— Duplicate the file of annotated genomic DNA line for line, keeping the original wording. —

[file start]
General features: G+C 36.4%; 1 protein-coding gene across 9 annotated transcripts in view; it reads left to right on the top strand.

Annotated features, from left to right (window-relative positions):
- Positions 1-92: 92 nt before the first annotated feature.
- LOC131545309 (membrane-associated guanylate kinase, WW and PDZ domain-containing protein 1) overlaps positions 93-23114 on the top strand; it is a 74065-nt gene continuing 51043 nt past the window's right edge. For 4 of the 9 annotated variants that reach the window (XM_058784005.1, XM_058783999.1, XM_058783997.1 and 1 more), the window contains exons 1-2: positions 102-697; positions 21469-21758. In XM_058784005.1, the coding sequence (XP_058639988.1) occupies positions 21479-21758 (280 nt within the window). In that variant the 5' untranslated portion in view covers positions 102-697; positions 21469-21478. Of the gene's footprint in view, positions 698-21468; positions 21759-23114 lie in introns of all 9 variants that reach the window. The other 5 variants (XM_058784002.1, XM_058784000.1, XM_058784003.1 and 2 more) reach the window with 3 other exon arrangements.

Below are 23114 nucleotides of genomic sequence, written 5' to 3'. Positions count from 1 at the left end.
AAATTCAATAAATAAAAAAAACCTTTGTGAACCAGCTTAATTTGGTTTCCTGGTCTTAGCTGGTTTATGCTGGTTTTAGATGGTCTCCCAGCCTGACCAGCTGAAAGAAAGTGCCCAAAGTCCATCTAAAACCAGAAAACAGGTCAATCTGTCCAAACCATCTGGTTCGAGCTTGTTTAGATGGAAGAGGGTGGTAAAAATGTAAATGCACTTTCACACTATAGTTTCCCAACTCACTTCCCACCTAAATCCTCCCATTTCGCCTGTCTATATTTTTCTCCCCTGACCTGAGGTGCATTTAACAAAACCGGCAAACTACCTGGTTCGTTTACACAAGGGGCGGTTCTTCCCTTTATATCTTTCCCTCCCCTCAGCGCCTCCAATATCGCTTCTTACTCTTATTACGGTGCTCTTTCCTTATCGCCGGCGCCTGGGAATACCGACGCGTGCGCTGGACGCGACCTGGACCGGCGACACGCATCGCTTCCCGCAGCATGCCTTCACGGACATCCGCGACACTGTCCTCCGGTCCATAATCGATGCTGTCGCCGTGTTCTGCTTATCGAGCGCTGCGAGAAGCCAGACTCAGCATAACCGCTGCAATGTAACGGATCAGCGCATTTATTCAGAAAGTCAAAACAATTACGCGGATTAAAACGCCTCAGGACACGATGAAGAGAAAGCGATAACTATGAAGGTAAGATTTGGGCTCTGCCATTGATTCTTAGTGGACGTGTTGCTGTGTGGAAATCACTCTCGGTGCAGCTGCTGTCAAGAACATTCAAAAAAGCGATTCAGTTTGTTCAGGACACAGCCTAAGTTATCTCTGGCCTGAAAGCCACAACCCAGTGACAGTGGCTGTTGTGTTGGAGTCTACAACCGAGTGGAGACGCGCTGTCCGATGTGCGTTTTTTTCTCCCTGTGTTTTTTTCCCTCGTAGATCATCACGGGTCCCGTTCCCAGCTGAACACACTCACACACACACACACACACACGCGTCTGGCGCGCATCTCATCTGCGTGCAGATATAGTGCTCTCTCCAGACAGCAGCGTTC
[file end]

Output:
General features: G+C 36.4%; 1 protein-coding gene across 9 annotated transcripts in view; it reads left to right on the top strand.

Annotated features, from left to right (window-relative positions):
- Positions 1-92: 92 nt before the first annotated feature.
- LOC131545309 (membrane-associated guanylate kinase, WW and PDZ domain-containing protein 1) overlaps positions 93-23114 on the top strand; it is a 74065-nt gene continuing 51043 nt past the window's right edge. For 4 of the 9 annotated variants that reach the window (XM_058784005.1, XM_058783999.1, XM_058783997.1 and 1 more), the window contains exons 1-2: positions 102-697; positions 21469-21758. In XM_058784005.1, the coding sequence (XP_058639988.1) occupies positions 21479-21758 (280 nt within the window). In that variant the 5' untranslated portion in view covers positions 102-697; positions 21469-21478. Of the gene's footprint in view, positions 698-21468; positions 21759-23114 lie in introns of all 9 variants that reach the window. The other 5 variants (XM_058784002.1, XM_058784000.1, XM_058784003.1 and 2 more) reach the window with 3 other exon arrangements.

Below are 23114 nucleotides of genomic sequence, written 5' to 3'. Positions count from 1 at the left end.
AAATTCAATAAATAAAAAAAACCTTTGTGAACCAGCTTAATTTGGTTTCCTGGTCTTAGCTGGTTTATGCTGGTTTTAGATGGTCTCCCAGCCTGACCAGCTGAAAGAAAGTGCCCAAAGTCCATCTAAAACCAGAAAACAGGTCAATCTGTCCAAACCATCTGGTTCGAGCTTGTTTAGATGGAAGAGGGTGGTAAAAATGTAAATGCACTTTCACACTATAGTTTCCCAACTCACTTCCCACCTAAATCCTCCCATTTCGCCTGTCTATATTTTTCTCCCCTGACCTGAGGTGCATTTAACAAAACCGGCAAACTACCTGGTTCGTTTACACAAGGGGCGGTTCTTCCCTTTATATCTTTCCCTCCCCTCAGCGCCTCCAATATCGCTTCTTACTCTTATTACGGTGCTCTTTCCTTATCGCCGGCGCCTGGGAATACCGACGCGTGCGCTGGACGCGACCTGGACCGGCGACACGCATCGCTTCCCGCAGCATGCCTTCACGGACATCCGCGACACTGTCCTCCGGTCCATAATCGATGCTGTCGCCGTGTTCTGCTTATCGAGCGCTGCGAGAAGCCAGACTCAGCATAACCGCTGCAATGTAACGGATCAGCGCATTTATTCAGAAAGTCAAAACAATTACGCGGATTAAAACGCCTCAGGACACGATGAAGAGAAAGCGATAACTATGAAGGTAAGATTTGGGCTCTGCCATTGATTCTTAGTGGACGTGTTGCTGTGTGGAAATCACTCTCGGTGCAGCTGCTGTCAAGAACATTCAAAAAAGCGATTCAGTTTGTTCAGGACACAGCCTAAGTTATCTCTGGCCTGAAAGCCACAACCCAGTGACAGTGGCTGTTGTGTTGGAGTCTACAACCGAGTGGAGACGCGCTGTCCGATGTGCGTTTTTTTCTCCCTGTGTTTTTTTCCCTCGTAGATCATCACGGGTCCCGTTCCCAGCTGAACACACTCACACACACACACACACACACGCGTCTGGCGCGCATCTCATCTGCGTGCAGATATAGTGCTCTCTCCAGACAGCAGCGTTC